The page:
Manganese Occurs naturally as a mineral from sediment and rocks or from mining and industrial waste. Causes aesthetic and economic damage, and imparts brownish stains to laundry. Affects taste of water, and causes dark brown or black stains on plumbing fixtures. Relatively non-toxic to animals but toxic to plants at high levels.
Mercury Occurs as an inorganic salt and as organic mercury compounds. Enters the environment from industrial waste, mining, pesticides, coal, electrical equipment (batteries, lamps, switches), smelting, and fossil-fuel combustion. Causes acute and chronic toxicity. Targets the kidneys and can cause nervous system disorders.
Nickel Occurs naturally in soils, groundwater, and surface water. Often used in electroplating, stainless steel and alloy products, mining, and refining. Damages the heart and liver of laboratory animals exposed to large amounts over their lifetime.
Nitrate (as nitrogen) Occurs naturally in mineral deposits, soils, seawater, freshwater systems, the atmosphere, and biota. More stable form of combined nitrogen in oxygenated water. Found in the highest levels in groundwater under extensively developed areas. Enters the environment from fertilizer, feedlots, and sewage. Toxicity results from the body’s natural breakdown of nitrate to nitrite. Causes “bluebaby disease,” or methemoglobinemia, which threatens oxygen-carrying capacity of the blood.
Nitrite (combined nitrate/nitrite) Enters environment from fertilizer, sewage, and human or farm-animal waste. Toxicity results from the body’s natural breakdown of nitrate to nitrite. Causes “bluebaby disease,” or methemoglobinemia, which threatens oxygen-carrying capacity of the blood.
Selenium Enters environment from naturally occurring geologic sources, sulfur, and coal. Causes acute and chronic toxic effects in animals–“blind staggers” in cattle. Nutritionally essential element at low doses but toxic at high doses.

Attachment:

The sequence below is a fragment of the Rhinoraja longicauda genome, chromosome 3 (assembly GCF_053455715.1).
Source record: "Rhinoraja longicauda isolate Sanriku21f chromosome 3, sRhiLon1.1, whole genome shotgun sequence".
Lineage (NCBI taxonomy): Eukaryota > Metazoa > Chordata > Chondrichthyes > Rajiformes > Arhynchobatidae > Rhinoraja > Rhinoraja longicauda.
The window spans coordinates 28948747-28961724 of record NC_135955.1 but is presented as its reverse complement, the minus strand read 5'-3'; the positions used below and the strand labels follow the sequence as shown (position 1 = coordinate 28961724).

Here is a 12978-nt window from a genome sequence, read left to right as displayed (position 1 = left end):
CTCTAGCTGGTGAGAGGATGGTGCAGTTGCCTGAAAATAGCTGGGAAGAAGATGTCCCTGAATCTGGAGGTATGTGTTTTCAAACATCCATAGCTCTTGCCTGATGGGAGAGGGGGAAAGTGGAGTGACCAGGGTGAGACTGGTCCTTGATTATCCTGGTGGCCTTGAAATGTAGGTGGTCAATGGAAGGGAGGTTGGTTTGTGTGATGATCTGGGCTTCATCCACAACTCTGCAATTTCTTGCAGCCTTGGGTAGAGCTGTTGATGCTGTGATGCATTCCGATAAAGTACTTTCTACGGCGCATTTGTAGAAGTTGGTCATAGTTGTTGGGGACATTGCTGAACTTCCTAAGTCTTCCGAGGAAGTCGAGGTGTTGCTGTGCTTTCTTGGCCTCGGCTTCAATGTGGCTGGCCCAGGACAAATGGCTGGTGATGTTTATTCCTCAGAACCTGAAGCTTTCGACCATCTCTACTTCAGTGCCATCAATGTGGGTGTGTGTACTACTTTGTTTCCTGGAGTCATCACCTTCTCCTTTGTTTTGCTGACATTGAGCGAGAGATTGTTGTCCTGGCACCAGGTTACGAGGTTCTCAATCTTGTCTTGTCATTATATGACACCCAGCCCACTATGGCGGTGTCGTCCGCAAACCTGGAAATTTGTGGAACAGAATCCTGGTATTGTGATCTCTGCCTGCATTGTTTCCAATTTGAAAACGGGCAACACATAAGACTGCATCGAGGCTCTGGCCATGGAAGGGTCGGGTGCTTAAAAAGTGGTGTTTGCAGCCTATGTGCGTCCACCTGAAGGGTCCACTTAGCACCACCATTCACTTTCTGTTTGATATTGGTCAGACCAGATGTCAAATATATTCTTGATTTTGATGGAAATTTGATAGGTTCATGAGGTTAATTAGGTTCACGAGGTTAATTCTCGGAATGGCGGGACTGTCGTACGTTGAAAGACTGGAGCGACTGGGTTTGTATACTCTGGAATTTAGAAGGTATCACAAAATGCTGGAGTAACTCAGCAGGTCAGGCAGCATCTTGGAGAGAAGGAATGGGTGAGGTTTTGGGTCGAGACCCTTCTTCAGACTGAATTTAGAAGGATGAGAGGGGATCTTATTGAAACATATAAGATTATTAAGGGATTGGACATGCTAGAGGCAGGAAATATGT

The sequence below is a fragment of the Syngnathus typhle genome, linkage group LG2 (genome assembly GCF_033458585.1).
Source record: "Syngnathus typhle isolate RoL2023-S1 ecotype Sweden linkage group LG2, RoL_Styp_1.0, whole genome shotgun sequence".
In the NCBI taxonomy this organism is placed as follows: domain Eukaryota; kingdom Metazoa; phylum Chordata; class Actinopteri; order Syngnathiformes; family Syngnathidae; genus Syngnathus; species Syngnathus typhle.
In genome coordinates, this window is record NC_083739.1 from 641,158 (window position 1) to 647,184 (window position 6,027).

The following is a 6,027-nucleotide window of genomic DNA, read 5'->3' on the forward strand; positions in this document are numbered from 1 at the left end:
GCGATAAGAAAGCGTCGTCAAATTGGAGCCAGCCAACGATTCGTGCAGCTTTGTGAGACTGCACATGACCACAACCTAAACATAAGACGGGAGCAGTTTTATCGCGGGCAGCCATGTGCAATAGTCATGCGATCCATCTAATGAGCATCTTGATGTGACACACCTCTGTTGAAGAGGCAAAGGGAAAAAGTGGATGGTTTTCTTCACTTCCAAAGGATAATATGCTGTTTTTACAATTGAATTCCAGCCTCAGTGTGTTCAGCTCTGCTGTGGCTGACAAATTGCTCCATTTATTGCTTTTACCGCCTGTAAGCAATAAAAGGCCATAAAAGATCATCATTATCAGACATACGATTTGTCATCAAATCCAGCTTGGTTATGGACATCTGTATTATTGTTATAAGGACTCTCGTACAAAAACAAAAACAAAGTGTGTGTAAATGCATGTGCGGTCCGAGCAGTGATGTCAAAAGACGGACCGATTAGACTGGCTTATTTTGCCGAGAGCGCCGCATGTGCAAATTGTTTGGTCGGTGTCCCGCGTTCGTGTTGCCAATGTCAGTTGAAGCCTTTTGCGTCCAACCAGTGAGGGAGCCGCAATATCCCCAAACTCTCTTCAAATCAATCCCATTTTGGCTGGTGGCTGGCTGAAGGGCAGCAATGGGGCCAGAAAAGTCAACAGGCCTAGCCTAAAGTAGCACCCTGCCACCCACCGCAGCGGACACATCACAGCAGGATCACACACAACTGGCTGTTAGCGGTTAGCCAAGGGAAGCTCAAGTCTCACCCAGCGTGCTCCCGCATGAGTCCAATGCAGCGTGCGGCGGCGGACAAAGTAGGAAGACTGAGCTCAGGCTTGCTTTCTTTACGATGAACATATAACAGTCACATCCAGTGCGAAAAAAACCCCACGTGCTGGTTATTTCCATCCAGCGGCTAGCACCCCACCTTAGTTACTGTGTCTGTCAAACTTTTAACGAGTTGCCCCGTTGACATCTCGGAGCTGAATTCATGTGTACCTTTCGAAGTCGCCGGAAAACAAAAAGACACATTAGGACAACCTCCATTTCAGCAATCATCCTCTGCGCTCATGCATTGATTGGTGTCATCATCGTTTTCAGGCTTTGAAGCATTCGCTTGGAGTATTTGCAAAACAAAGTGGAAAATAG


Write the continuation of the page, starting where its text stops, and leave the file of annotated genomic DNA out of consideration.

Silver Enters environment from ore mining and processing, product fabrication, and disposal. Often used in photography, electric and electronic equipment, sterling and electroplating, alloy, and solder. Because of great economic value of silver, recovery practices are typically used to minimize loss. Can cause argyria, a blue-gray coloration of the skin, mucous membranes, eyes, and organs in humans and animals with chronic exposure.
Sodium Derived geologically from leaching of surface and underground deposits of salt and decomposition of various minerals. Human activities contribute through de-icing and washing products. Can be a health risk factor for those individuals on a low-sodium diet.
Sulfate Elevated concentrations may result from saltwater intrusion, mineral dissolution, and domestic or industrial waste. Forms hard scales on boilers and heat exchangers; can change the taste of water, and has a laxative effect in high doses.
Thallium Enters environment from soils; used in electronics, pharmaceuticals manufacturing, glass, and alloys. Damages kidneys, liver, brain, and intestines in laboratory animals when given in high doses over their lifetime.
Zinc Found naturally in water, most frequently in areas where it is mined. Enters environment from industrial waste, metal plating, and plumbing, and is a major component of sludge. Aids in the healing of wounds. Causes no ill health effects except in very high doses. Imparts an undesirable taste to water. Toxic to plants at high levels.
Organic contaminants
Contaminants Sources to groundwater Potential health and other effects
Volatile organic compounds (Benzene) Enter environment when used to make plastics, dyes, rubbers, polishes, solvents, crude oil, insecticides, inks, varnishes, paints, disinfectants, gasoline products, pharmaceuticals, preservatives, spot removers, paint removers, degreasers, and many more. Can cause cancer and liver damage, anemia, gastrointestinal disorder, skin irritation, blurred vision, exhaustion, weight loss, damage to the nervous system, and respiratory tract irritation.
Pesticides Enter environment as herbicides, insecticides, fungicides, rodenticides, and algicides. Cause poisoning, headaches, dizziness, gastrointestinal disturbance, numbness, weakness, and cancer. Destroys nervous system, thyroid, kidneys, reproductive system, liver
Plasticizers, chlorinated solvents, benzo[a]pyrene, and dioxin Used as sealants, linings, solvents, pesticides, plasticizers, components of gasoline, disinfectant, and wood preservative. Enters environment from improper waste disposal, leaching runoff, leaking storage tank,

Industrial runoff

Cause cancer. Damages nervous and reproductive systems, kidney, stomach, and liver.

 

[i] https://deainfo.nci.nih.gov/advisory/pcp/annualreports/pcp08-09rpt/pcp_report_08-09_508.pdf

[ii] http://www.who.int/water_sanitation_health/dwq/chemicals/mx.pdf

[iii] https://www.organicconsumers.org/news/us-drinking-water-and-watersheds-widely-contaminated-hormone-disrupting-pesticide-atrazine

[iv]  http://www.ncbi.nlm.nih.gov/pmc/articles/PMC3068045/